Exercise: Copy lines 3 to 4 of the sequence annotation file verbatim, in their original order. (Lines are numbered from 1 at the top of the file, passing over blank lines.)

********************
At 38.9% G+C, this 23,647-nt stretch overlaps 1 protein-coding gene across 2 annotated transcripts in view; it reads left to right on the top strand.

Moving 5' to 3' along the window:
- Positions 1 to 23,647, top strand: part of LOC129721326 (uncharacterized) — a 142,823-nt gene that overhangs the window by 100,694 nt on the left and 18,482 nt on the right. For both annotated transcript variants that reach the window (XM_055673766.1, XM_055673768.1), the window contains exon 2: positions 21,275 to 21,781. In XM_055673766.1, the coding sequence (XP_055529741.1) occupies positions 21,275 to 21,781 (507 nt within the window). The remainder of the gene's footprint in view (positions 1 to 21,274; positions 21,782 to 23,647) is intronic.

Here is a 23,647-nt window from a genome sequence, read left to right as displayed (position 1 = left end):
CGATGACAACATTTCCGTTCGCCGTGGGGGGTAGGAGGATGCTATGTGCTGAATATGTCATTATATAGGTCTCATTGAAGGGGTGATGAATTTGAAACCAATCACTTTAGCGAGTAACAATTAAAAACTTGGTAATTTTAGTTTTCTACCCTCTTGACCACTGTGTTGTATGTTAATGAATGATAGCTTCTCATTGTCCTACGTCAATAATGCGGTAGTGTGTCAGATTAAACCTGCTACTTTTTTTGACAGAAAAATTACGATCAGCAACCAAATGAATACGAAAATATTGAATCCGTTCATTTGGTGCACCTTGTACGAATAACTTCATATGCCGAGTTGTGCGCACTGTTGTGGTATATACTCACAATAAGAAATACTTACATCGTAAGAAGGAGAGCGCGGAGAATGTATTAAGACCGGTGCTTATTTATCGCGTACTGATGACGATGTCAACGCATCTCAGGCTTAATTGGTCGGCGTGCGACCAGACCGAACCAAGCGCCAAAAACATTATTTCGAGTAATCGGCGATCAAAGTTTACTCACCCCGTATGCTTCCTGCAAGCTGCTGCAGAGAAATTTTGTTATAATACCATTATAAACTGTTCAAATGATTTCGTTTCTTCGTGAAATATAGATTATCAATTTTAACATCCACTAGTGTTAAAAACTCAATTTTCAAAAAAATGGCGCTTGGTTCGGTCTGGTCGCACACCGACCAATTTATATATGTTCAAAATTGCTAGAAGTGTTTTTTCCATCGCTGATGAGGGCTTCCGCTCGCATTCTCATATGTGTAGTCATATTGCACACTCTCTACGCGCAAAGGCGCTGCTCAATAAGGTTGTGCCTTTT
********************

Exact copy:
- Positions 1 to 23,647, top strand: part of LOC129721326 (uncharacterized) — a 142,823-nt gene that overhangs the window by 100,694 nt on the left and 18,482 nt on the right. For both annotated transcript variants that reach the window (XM_055673766.1, XM_055673768.1), the window contains exon 2: positions 21,275 to 21,781. In XM_055673766.1, the coding sequence (XP_055529741.1) occupies positions 21,275 to 21,781 (507 nt within the window). The remainder of the gene's footprint in view (positions 1 to 21,274; positions 21,782 to 23,647) is intronic.

Here is a 23,647-nt window from a genome sequence, read left to right as displayed (position 1 = left end):